Stuffed passenger pigeons still on display in their original case in the Barnes Home.


Continuing south from Sargents, cross the river above Lucasville and follow SR 104 toward Portsmouth. Just past the intersection with SR 73, the Tremper Mound will appear in a slightly-rising field on the right (private land). Excavations beneath its irregular shape uncovered remains of a complex Hopewell-era mortuary building. Twelve basins were probably used for cremation. Remains from about 300 people were accumulated here.

Tremper is best known for its buried collection of 60 effigy smoking pipes, their bowls elegantly carved into the figures of Woodland animals, birds, and humans. Many of these pipes exactly match a collection found at Mound City, 40 miles upstream along the Scioto.

In the form of the pipes, we can recognize the faces and paws, the bills and wings of creatures common in Ohio Valley woods and meadows. Their stone bodies were beautifully formed and meticulously incised. But they were all ritually broken before being buried, to release or to cut their spiritual power.

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Reverence for the spirits of animals, clear in the Tremper pipes, lives on among contemporary Native people.

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Gerard Baker (Mandan-Hidatsa) tells of a tradition that may explain why the pipes at Mound City and Tremper Mound were broken deliberately.


The city of Portsmouth occupies a spectacular setting, an understandable site for the elaborate earthworks now best depicted on the floodwall murals along the riverfront. This was also the site of a large Indian settlement at the time of European contact, called Lower Shawnee Town. Evidence from here suggests the continuous Native habitation and cultural practices from antiquity up until contact in the seventeenth and eighteenth centuries.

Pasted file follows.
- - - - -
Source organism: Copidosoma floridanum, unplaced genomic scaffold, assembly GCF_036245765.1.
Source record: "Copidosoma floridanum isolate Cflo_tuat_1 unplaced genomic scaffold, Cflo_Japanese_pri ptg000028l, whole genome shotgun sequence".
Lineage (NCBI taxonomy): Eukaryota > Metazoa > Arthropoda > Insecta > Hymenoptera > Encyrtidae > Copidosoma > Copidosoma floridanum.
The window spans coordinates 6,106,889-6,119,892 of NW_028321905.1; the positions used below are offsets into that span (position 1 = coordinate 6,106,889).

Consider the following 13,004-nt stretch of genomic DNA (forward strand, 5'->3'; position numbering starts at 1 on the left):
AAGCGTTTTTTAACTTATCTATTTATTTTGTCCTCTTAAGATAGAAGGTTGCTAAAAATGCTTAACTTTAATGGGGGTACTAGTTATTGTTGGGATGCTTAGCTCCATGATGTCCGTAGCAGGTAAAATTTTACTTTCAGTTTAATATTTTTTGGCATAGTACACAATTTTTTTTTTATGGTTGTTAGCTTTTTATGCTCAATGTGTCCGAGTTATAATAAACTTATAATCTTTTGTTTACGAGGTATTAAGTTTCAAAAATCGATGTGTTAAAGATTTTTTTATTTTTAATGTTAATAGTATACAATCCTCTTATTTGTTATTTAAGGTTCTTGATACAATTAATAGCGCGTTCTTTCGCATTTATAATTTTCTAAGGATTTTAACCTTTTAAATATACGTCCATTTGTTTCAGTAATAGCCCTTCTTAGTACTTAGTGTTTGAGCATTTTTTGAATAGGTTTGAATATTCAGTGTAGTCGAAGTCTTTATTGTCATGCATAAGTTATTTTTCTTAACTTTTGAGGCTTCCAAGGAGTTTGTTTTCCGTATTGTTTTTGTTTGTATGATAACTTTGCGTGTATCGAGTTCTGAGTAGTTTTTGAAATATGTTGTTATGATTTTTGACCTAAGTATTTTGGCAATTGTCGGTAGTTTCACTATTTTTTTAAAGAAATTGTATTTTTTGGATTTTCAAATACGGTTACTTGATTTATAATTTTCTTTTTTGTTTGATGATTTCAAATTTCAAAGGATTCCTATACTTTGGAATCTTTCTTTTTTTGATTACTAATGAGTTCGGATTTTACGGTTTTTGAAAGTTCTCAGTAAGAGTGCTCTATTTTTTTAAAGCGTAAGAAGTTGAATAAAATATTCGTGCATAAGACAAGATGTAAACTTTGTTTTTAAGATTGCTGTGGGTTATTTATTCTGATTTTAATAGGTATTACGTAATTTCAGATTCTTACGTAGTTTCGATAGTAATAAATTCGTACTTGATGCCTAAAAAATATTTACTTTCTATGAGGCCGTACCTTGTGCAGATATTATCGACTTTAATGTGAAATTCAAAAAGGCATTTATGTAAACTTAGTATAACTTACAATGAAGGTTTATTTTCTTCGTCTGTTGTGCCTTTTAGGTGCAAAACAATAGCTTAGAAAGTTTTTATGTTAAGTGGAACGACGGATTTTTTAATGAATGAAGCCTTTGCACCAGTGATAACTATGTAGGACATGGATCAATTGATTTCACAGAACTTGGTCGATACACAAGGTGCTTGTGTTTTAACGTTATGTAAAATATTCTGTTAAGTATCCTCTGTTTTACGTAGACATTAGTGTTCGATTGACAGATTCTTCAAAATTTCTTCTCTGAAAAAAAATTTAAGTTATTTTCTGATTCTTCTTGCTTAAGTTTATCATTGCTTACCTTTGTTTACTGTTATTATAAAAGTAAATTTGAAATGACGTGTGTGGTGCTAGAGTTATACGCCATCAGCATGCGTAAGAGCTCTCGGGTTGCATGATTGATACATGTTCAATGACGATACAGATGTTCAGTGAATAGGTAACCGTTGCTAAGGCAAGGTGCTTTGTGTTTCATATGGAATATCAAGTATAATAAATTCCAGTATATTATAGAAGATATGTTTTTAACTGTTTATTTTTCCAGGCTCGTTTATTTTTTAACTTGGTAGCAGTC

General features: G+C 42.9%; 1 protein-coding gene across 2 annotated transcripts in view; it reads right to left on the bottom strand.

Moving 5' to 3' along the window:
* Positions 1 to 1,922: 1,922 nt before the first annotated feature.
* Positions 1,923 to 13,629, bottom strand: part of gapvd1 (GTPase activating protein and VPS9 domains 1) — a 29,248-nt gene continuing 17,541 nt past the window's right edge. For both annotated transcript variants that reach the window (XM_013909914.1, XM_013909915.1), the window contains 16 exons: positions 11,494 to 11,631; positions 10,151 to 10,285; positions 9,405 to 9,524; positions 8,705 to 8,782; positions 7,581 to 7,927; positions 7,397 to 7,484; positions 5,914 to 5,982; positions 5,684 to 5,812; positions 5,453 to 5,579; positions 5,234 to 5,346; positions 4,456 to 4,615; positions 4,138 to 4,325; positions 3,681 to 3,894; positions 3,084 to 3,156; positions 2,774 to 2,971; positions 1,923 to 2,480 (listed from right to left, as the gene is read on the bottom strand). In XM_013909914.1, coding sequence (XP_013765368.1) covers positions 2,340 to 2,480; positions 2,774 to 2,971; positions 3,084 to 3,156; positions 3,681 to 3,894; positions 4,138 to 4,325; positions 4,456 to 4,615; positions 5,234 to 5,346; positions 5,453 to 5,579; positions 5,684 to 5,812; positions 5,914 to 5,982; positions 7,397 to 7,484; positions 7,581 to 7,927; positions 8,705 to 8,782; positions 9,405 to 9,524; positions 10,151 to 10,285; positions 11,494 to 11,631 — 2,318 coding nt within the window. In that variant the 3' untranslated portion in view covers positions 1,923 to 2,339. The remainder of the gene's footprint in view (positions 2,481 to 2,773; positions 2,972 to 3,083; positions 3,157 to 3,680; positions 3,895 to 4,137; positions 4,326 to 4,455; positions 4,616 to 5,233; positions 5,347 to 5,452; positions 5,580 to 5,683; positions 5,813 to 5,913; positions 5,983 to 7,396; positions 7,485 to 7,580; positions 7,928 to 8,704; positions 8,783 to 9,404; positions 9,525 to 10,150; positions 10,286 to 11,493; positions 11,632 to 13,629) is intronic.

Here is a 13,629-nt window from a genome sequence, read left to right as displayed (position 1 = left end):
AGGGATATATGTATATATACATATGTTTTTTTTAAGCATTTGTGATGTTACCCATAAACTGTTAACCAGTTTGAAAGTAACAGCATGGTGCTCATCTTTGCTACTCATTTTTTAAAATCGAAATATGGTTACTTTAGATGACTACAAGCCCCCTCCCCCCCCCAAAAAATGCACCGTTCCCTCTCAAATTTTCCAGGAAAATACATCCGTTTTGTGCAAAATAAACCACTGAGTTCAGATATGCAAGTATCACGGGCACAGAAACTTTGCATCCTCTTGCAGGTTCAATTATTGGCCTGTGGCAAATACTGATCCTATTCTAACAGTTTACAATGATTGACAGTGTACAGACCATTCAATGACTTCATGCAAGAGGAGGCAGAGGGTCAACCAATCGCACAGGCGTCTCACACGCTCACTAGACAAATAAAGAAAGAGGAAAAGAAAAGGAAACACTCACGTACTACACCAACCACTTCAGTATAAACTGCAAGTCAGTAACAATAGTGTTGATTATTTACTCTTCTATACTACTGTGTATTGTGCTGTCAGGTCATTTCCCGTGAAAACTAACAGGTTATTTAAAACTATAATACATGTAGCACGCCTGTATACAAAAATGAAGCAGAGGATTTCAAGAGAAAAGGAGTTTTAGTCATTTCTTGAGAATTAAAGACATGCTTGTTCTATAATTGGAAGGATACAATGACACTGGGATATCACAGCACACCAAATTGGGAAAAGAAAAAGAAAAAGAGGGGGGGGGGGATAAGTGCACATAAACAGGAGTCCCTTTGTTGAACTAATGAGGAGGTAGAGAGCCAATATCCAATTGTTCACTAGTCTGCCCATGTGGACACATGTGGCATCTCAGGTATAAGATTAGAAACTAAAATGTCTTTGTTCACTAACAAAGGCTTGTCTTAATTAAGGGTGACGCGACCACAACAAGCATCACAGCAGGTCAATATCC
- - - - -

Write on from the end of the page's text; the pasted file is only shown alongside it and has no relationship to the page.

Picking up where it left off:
In Portsmouth, also visit the Southern Ohio Museum, (825 Gallia Street, 740-354-5629, www.somacc.com), with an extensive ancient and historic collections plus changing exhibits and performing arts. The ancient artifacts are presented in a voluminous yet compact display on a mezzanine level. In the adjacent downtown and Boneyfiddle historic districts are many shops and cafés, and along the riverfront don’t miss the exceptional series of murals depicting the history of the town, starting with a beautiful sunrise over the earthworks at the far left.

The earthwork complex here once stretched for miles, across terraces on both sides of the Ohio River. Now only fragments remain. To reach the best preserved sections, in Horseshoe Mounds Park, go north out of downtown about one mile on US 23, then right on Kinney’s Lane for ¾ mile, then south on Hutchins Avenue for 2 blocks.

Here in this park, a single, large, horseshoe-shaped earthwork opens to the south and hints at one of the region’s most elaborate complexes. The 1848 drawing shows how, from these two encircled horseshoe-shapes, earthen lines extended in every direction, and even across the Ohio River. About ten miles of wide, walled roadways connected several remarkable features.

The complex extended over onto the Kentucky side, where the Biggs Mound survives today, ringed by its moat. Another mound, surrounded by multiple walls, was mapped, but never found by modern archaeologists. This is the most dramatic river confluence in the region, where the Ohio is joined by the Scioto from the north, flowing down through the Hopewell heartland. At this major crossroads, settlement seems to have been continuous: Early European traders found a thriving Shawnee Indian town here.